To start off, pull up the IPA for reference. We also need to get some terminology out of the way:

  • "phoneme = contrastive/distinctive sound within a particular language (notation: /…/)."
  • "allophone (or variant) = sound which counts as an alternative way of saying a phoneme in a particular language (notation: […])."
  • minimal pair = a set of words that differ in only one sound.

In linguistics, solving a phonemic analysis problem entails determining whether or not two sounds are assignable to two different phonemes. If not, you must specify whether they are allophones in complimentary distribution, or free variation. When allophones are in complimentary distribution, they appear in different environments within the language. For example, between the sounds [ð] and [d] in Osage, the Siouan language of a Native American people who originally lived in what is now western Missouri, [d] is only found before the sound [a]. [ð] is found everywhere else a 'd-like' sound is used (forgive me for the informal term). On the otherhand, allophones in free variation are generally attributable to a regional accent. Gritchka points out the example of [k] sound at the end of 'pack'. It may be said with an aspiration, an explosion of air on that last sound in the word, notated like this [kh]. Or it may be said with a half-long unreleased [k`] sound. Despite their different sounds, the meaning of the word remains the same.


What follows is an algorithm of sorts (in the vein of the old choose your own adventure books) for solving phonemic analysis problems:

  • Beginning with two sounds from a language and a finite data set of words containing one or both of those sounds...
  1. Is there a minimal pair for the given sounds? If yes, go to 2. If not, go to 5.

  2. Do the words in the pair differ in meaning? If yes, go to 3. If not, go to 4.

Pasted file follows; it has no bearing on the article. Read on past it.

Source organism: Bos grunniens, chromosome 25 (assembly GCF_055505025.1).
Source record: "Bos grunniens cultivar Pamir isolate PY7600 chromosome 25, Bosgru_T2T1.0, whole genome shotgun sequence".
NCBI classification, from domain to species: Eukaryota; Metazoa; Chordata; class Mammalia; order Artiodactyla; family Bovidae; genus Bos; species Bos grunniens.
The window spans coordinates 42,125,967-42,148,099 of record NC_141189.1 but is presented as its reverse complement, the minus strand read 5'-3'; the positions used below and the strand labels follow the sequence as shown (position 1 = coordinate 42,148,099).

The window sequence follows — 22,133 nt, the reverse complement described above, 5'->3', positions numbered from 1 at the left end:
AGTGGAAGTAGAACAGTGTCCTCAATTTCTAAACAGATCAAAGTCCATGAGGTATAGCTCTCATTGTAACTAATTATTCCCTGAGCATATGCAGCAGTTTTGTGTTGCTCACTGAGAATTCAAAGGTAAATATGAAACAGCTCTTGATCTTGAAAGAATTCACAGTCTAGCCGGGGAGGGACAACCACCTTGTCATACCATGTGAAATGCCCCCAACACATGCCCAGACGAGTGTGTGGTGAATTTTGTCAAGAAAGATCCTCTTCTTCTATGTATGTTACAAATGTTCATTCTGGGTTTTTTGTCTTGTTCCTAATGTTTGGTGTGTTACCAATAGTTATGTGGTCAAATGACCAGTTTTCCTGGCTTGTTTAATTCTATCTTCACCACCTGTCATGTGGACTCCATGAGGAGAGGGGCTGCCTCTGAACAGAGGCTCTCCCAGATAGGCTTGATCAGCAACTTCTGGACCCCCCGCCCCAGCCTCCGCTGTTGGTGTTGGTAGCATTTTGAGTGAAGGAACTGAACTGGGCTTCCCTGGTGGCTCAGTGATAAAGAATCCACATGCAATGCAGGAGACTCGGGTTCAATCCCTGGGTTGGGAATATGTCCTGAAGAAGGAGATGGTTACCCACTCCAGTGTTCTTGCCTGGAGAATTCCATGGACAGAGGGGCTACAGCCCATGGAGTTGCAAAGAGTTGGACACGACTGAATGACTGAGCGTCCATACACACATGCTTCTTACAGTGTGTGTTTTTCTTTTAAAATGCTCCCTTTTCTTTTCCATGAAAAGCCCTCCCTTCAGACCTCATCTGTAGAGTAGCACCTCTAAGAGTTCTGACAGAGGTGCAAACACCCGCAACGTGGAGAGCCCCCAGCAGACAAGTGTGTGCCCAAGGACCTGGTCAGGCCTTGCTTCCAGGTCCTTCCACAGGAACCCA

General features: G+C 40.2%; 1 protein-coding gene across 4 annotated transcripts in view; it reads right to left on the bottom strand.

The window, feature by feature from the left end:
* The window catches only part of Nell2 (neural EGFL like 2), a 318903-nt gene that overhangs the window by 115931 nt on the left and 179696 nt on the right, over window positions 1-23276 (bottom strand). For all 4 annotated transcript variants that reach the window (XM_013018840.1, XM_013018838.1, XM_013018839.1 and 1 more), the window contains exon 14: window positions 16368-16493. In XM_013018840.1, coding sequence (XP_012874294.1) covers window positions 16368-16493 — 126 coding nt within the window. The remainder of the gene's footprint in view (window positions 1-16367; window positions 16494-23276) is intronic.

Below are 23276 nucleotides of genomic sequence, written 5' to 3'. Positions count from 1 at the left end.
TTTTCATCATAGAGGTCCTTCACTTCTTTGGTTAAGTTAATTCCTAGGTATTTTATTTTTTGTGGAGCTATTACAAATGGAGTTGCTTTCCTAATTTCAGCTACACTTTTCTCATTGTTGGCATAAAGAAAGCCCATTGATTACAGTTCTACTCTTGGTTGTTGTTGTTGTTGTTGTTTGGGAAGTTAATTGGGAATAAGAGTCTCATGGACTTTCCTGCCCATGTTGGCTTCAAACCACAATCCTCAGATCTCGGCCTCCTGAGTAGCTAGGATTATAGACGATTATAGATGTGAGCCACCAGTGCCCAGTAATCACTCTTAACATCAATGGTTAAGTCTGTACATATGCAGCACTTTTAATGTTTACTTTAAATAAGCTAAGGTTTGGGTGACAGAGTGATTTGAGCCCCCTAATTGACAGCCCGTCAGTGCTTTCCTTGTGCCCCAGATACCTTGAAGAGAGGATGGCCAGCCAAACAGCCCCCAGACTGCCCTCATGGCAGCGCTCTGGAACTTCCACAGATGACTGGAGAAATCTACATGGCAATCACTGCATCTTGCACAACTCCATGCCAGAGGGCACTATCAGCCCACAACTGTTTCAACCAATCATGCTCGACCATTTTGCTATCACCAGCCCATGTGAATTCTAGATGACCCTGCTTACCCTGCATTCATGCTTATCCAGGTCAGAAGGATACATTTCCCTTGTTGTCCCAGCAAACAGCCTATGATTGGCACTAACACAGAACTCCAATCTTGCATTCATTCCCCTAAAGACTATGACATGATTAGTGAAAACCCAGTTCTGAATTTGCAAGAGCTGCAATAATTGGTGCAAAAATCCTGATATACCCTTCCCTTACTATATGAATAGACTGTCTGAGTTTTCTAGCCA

3. The sounds are contrastive, i.e. separate phonemes.

  4. The sounds are allophones in free variation.

  5. Describe the phonetic environment in which each sound appears; e.g. list what comes before and after each sound. Do the sounds occur in the same (or similar) environments, or are their environments complementary? If same/similar, go to 6. If complementary, go to 7.

  6. The sounds contrast so your best guess is that they're separate phonemes, and you'd expect to find minimal pairs with more data.

  7. The sounds represent allophones of a single phoneme.

Example Problem:

Czech is a West Slavic language of the Indo-European language family, spoken in the Czech Republic. In Czech, among the various stops (plosives) are two alveo-dental stops,[t] and [d], articulated by the tongue tip against the boundary between the upper incisors and the alveolar ridge behind them, and two palatal stops,[ty] and [dy]. To how many phonemes are these four sounds assignable? Consider the data below and support your conclusion.

  1. dej = 'give!'
  2. dyedyit = 'to inherit'
  3. dyej = 'action'
  4. dyelo = 'cannon'
  5. kotel = 'kettle'
  6. kotye = 'kitten'
  7. tedi = 'hence'
  8. tele = 'calf (animal)'
  9. tyelo = 'body'
  10. teta = 'aunt'
  11. tikat = 'to be on a first-name basis'
  12. titul = 'title'
  13. tyikat = 'to tick (clock)'
  14. vada = 'flaw'
  15. vana = 'bathtub'
  16. vata = 'absorbent cotton'


Step 1 - List any minimal pairs.

  • 1 and 3
  • 4 and 9
  • 11 and 13
  • 14 and 16
Step 2 - Determine if the words in the pair differ in meaning.
The words in all of the pairs differ in meaning.
Conclusion -
All of the four Czech stops, [t, d, ty, dy], are separate phonemes, /t, d, ty, dy/, because they contrast.

Sources: Anthro/Ling 2040,